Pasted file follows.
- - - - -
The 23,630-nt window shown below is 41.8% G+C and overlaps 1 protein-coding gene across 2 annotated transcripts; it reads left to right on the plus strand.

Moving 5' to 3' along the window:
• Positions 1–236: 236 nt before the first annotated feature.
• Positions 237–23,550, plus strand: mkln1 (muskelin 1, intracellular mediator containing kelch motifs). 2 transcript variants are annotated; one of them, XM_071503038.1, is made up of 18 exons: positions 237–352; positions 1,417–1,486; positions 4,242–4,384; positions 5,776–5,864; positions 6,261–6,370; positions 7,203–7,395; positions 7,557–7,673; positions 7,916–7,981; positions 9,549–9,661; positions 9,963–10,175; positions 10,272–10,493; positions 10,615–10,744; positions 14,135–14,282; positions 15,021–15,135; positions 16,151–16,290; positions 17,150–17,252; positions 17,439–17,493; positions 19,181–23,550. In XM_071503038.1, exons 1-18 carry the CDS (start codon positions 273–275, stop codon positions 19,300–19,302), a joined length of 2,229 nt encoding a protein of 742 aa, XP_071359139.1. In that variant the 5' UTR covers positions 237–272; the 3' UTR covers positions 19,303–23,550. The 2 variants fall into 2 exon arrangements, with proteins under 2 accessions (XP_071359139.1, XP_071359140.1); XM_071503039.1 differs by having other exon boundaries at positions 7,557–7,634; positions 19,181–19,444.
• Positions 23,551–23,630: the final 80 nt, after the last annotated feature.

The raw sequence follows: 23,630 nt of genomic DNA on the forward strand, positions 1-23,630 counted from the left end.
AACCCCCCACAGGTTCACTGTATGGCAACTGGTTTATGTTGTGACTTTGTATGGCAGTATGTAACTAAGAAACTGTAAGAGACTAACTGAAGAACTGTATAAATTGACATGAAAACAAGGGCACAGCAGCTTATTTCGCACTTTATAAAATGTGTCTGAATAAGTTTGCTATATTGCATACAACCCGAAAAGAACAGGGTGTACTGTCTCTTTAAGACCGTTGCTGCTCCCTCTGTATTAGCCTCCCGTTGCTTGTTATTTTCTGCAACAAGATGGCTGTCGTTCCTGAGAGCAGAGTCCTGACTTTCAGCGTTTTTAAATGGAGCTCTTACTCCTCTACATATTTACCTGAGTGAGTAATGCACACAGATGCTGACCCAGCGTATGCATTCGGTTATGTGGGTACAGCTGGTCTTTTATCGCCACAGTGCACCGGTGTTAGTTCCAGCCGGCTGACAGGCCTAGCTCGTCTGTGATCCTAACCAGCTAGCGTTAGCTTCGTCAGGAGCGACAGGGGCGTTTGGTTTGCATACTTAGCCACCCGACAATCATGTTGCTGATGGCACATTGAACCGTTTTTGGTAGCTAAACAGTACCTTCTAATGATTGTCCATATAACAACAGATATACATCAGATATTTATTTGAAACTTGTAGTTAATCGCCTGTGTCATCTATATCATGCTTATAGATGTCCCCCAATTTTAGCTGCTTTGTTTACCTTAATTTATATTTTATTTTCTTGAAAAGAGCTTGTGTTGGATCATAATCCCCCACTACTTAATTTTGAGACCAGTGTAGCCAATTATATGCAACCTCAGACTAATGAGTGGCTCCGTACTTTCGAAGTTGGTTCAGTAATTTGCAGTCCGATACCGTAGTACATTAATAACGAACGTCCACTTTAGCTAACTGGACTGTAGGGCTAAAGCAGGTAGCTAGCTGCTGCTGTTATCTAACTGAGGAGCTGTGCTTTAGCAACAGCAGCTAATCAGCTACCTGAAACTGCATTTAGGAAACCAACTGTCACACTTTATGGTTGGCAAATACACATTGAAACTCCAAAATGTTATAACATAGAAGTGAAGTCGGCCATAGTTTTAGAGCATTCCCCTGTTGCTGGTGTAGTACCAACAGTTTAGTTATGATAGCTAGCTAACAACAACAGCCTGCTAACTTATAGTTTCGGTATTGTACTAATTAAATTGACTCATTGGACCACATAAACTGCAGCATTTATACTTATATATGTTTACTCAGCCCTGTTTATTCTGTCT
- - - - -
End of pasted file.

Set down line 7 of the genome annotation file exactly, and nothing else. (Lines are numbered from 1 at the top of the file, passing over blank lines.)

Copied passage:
AACCCCCCACAGGTTCACTGTATGGCAACTGGTTTATGTTGTGACTTTGTATGGCAGTATGTAACTAAGAAACTGTAAGAGACTAACTGAAGAACTGTATAAATTGACATGAAAACAAGGGCACAGCAGCTTATTTCGCACTTTATAAAATGTGTCTGAATAAGTTTGCTATATTGCATACAACCCGAAAAGAACAGGGTGTACTGTCTCTTTAAGACCGTTGCTGCTCCCTCTGTATTAGCCTCCCGTTGCTTGTTATTTTCTGCAACAAGATGGCTGTCGTTCCTGAGAGCAGAGTCCTGACTTTCAGCGTTTTTAAATGGAGCTCTTACTCCTCTACATATTTACCTGAGTGAGTAATGCACACAGATGCTGACCCAGCGTATGCATTCGGTTATGTGGGTACAGCTGGTCTTTTATCGCCACAGTGCACCGGTGTTAGTTCCAGCCGGCTGACAGGCCTAGCTCGTCTGTGATCCTAACCAGCTAGCGTTAGCTTCGTCAGGAGCGACAGGGGCGTTTGGTTTGCATACTTAGCCACCCGACAATCATGTTGCTGATGGCACATTGAACCGTTTTTGGTAGCTAAACAGTACCTTCTAATGATTGTCCATATAACAACAGATATACATCAGATATTTATTTGAAACTTGTAGTTAATCGCCTGTGTCATCTATATCATGCTTATAGATGTCCCCCAATTTTAGCTGCTTTGTTTACCTTAATTTATATTTTATTTTCTTGAAAAGAGCTTGTGTTGGATCATAATCCCCCACTACTTAATTTTGAGACCAGTGTAGCCAATTATATGCAACCTCAGACTAATGAGTGGCTCCGTACTTTCGAAGTTGGTTCAGTAATTTGCAGTCCGATACCGTAGTACATTAATAACGAACGTCCACTTTAGCTAACTGGACTGTAGGGCTAAAGCAGGTAGCTAGCTGCTGCTGTTATCTAACTGAGGAGCTGTGCTTTAGCAACAGCAGCTAATCAGCTACCTGAAACTGCATTTAGGAAACCAACTGTCACACTTTATGGTTGGCAAATACACATTGAAACTCCAAAATGTTATAACATAGAAGTGAAGTCGGCCATAGTTTTAGAGCATTCCCCTGTTGCTGGTGTAGTACCAACAGTTTAGTTATGATAGCTAGCTAACAACAACAGCCTGCTAACTTATAGTTTCGGTATTGTACTAATTAAATTGACTCATTGGACCACATAAACTGCAGCATTTATACTTATATATGTTTACTCAGCCCTGTTTATTCTGTCT